Many people in Eastern Kentucky will turn to government assistance as heating costs are expected to rise. The Low Income Home Energy Assistance Program (LIHEAP) has announced an increase in federal funds, from $30-million to $68-million.

LIHEAP helped more than 170,000 families last year and officials say they will be able to help an additional 150,000 nationwide this year.

Community Action Program in Pikeville will begin taking applications Monday, November 3.

Tuesday, October 28, 2008


Big Sandy Community And Technical College Hosts 8th Annual Scholarship Reception

PRESTONSBURG KY (October 27, 2008) The Mayo Campus of Big Sandy Community and Technical College(BSCTC) was the site of the 8th Annual Scholarship Reception for BSCTC on Monday night, October 27, 2008.
Scholarship donors came together with scholarship recipients to exchange messages of gratitude and encouragement. The audience listened as donors told their own stories of life challenges they faced and their desire to give back to the communities they serve. Recipients spoke of gratitude and aspirations made possible through the generosity of donors who helped them meet the financial needs of getting an education.
Christine Conley, BSCTC Scholarship Committee member spoke about the needs students have and the ways scholarships meet those needs. She told the audience, “This year over $365,000 was awarded to 314 students.
We could have awarded twice that amount if the funding was available.”
She went on to say that over 500 students each year apply for scholarships and most meet the requirements for scholarships. “The committee works very hard to award the money that is available to the most deserving students,” Conley said.
Grover Arnett, a Salyersville attorney and a member of the Big Sandy College Educational Foundation, Inc. Board spoke about his struggles for an education in eastern Kentucky and his desire to be a partner in education with BSCTC and other colleges that offer students a quality education that they can afford. Arnett said that his mother always said to him, “Higher education is not an option, it’s a commandment.” He realized from early years, in the small three room house he grew up in, that an education was the way up and out of poverty. He shared stories of many of the people who helped him through their encouragement and financial assistance and the impact it had on him. He said, “I know I can make a difference in people’s lives because people have made a difference in my life.” Arnett established the William O. and Easter Arnett Foundation after he became a successful attorney and went on to establish the William O. and Easter Arnett Endowed Scholarship at BSCTC as a way to make a difference for others, just as others had done for him along the way.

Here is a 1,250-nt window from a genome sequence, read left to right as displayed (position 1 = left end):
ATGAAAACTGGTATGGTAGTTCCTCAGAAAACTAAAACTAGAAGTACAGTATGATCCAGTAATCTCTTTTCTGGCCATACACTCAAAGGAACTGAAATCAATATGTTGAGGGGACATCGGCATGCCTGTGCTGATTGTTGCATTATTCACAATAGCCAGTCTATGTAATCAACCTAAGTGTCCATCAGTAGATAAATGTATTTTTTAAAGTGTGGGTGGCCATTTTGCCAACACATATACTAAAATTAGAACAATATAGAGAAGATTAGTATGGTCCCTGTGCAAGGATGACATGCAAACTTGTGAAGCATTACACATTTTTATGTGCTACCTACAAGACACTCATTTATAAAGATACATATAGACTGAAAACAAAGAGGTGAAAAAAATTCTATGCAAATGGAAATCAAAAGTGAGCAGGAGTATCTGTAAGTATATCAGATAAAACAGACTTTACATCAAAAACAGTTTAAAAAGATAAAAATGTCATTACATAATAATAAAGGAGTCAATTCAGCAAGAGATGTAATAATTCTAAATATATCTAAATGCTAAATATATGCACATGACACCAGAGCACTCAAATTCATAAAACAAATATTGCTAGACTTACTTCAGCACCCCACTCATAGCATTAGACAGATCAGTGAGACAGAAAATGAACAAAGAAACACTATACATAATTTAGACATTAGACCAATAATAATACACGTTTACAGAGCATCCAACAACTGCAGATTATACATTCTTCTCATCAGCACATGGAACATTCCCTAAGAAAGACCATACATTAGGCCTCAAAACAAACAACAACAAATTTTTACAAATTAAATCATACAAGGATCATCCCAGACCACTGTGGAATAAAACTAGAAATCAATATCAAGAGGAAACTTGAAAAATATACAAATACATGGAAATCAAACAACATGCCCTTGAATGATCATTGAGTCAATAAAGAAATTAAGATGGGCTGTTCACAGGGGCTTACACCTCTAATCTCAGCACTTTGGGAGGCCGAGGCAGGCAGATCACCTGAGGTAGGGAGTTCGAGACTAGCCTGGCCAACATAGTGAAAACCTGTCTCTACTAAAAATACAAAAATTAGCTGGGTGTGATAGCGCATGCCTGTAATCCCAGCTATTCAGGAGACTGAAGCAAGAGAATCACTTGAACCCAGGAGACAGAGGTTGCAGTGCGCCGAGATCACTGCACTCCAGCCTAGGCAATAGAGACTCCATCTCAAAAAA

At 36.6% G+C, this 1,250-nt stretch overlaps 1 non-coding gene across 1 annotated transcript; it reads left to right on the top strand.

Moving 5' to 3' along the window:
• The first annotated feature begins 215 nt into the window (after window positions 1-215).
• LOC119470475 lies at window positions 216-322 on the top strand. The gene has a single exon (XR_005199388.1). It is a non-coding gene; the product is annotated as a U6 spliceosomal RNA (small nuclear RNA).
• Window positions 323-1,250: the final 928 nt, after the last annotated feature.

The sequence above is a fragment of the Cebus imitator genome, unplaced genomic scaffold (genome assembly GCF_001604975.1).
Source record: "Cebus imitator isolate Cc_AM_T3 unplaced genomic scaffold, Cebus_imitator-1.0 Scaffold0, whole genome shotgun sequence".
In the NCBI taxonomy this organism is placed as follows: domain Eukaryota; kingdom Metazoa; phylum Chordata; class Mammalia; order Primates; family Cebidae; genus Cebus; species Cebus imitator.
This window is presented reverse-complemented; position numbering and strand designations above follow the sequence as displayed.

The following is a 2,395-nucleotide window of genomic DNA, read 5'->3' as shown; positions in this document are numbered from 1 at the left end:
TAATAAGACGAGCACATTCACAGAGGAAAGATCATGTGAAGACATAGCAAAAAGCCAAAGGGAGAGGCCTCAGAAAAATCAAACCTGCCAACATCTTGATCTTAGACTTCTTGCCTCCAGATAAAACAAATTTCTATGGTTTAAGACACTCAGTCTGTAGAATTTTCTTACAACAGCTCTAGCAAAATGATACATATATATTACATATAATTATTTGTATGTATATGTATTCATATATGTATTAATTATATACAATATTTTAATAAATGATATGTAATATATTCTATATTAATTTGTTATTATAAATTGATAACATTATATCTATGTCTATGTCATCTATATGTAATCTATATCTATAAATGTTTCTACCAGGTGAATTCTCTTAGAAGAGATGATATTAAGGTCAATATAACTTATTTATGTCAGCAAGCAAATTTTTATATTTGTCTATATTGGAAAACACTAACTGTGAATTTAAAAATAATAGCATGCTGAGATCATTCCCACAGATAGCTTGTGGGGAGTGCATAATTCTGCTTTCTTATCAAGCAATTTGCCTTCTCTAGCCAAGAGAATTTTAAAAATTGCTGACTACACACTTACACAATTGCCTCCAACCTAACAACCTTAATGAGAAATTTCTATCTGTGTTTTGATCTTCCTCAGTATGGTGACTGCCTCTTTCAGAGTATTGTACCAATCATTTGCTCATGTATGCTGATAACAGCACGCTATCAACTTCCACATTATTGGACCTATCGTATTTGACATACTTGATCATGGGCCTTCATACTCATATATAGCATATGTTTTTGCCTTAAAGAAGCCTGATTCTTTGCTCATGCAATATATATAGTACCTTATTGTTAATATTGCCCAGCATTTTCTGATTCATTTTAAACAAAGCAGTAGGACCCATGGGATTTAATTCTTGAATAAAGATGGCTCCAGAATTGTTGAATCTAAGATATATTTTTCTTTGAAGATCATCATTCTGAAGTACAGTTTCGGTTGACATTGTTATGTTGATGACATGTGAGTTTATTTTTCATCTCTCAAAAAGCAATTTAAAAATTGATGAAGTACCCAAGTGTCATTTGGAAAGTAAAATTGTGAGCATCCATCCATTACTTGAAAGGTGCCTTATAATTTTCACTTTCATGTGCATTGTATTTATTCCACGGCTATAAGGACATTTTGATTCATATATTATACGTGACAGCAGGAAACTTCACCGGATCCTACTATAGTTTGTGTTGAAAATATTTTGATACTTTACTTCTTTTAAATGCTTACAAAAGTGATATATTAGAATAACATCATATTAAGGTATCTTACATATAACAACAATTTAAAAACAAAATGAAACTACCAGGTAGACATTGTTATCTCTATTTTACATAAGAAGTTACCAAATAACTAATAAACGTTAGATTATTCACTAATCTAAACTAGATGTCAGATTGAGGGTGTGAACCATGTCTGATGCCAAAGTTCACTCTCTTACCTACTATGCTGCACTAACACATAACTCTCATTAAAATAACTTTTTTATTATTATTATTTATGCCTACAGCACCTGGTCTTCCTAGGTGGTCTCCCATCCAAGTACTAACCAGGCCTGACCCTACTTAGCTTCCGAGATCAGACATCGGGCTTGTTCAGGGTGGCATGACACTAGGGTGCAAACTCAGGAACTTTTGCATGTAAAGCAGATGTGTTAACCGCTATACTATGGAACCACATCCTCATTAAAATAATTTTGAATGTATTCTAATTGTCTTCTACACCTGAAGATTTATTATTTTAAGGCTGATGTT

Dennis Dorton, President of Citizens National Bank, spoke to the audience about corporate donorship. He said, “Scholarships and scholarship endowment is just good business.” He went on to say that a community benefits from each successful graduate and there can be no better way to support a community than through helping citizens earn an education and become contributing citizens. “Scholarships and scholarship endowments pay back for generations to come,” Dorton said.
Four students spoke to the crowd, expressing their appreciation for their scholarships and sharing a little of their hopes and dreams.